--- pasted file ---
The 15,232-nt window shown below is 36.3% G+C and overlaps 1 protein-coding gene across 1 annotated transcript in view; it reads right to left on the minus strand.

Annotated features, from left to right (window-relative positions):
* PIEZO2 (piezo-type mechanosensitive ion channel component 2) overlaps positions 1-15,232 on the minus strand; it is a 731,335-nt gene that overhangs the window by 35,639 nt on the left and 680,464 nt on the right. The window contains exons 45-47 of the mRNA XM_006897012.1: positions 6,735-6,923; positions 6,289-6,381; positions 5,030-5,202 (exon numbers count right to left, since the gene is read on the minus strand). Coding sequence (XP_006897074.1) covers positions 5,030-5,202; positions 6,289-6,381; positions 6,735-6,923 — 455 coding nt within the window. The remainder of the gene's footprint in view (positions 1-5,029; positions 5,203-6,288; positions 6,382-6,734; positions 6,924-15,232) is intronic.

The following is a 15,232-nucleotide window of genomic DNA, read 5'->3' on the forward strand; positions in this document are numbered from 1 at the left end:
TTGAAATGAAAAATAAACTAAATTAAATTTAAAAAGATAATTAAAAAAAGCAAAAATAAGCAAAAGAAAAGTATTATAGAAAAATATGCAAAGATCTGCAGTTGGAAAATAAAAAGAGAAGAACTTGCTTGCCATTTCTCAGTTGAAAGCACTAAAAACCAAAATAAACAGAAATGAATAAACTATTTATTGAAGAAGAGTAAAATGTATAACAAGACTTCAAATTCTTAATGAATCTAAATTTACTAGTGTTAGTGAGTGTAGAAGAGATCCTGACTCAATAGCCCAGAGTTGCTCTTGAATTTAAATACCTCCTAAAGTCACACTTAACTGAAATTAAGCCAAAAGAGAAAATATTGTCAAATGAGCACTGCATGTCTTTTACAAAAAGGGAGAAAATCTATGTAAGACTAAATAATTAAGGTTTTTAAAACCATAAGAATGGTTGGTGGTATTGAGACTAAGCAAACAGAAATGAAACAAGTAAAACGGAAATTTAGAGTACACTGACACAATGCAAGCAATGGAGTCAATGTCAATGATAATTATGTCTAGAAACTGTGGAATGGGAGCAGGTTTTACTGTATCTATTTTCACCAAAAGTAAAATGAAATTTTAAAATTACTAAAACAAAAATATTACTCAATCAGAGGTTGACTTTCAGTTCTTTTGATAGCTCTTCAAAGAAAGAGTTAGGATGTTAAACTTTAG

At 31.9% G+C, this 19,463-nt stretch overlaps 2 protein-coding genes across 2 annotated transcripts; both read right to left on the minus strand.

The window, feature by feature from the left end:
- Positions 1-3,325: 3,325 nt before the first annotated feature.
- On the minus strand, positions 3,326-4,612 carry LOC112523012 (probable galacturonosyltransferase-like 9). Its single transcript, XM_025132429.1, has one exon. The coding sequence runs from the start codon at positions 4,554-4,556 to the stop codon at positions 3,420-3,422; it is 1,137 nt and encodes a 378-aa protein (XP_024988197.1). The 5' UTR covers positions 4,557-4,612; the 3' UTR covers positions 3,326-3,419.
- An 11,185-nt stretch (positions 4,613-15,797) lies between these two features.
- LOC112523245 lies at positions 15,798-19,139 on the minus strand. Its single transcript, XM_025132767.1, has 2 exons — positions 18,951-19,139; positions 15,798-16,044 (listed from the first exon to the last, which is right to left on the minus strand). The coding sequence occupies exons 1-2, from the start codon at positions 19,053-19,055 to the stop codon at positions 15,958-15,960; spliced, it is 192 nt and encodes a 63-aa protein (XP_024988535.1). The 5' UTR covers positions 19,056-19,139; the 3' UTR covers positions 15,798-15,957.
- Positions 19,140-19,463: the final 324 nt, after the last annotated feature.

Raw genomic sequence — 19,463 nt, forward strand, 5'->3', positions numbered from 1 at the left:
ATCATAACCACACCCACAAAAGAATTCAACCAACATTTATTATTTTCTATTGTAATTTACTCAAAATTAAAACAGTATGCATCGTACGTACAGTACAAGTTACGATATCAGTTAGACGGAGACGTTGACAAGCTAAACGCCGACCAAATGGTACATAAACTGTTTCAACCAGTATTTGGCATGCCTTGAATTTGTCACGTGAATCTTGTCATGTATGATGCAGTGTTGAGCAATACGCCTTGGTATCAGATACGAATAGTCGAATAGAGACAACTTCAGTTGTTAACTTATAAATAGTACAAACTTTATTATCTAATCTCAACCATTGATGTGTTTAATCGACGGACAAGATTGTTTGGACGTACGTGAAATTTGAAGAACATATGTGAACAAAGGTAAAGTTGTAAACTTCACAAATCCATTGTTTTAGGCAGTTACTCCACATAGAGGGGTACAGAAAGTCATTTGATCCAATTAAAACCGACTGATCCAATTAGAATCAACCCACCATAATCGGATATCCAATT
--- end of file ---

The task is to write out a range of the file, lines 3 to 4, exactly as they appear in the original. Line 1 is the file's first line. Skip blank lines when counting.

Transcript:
* PIEZO2 (piezo-type mechanosensitive ion channel component 2) overlaps positions 1-15,232 on the minus strand; it is a 731,335-nt gene that overhangs the window by 35,639 nt on the left and 680,464 nt on the right. The window contains exons 45-47 of the mRNA XM_006897012.1: positions 6,735-6,923; positions 6,289-6,381; positions 5,030-5,202 (exon numbers count right to left, since the gene is read on the minus strand). Coding sequence (XP_006897074.1) covers positions 5,030-5,202; positions 6,289-6,381; positions 6,735-6,923 — 455 coding nt within the window. The remainder of the gene's footprint in view (positions 1-5,029; positions 5,203-6,288; positions 6,382-6,734; positions 6,924-15,232) is intronic.

The following is a 15,232-nucleotide window of genomic DNA, read 5'->3' on the forward strand; positions in this document are numbered from 1 at the left end: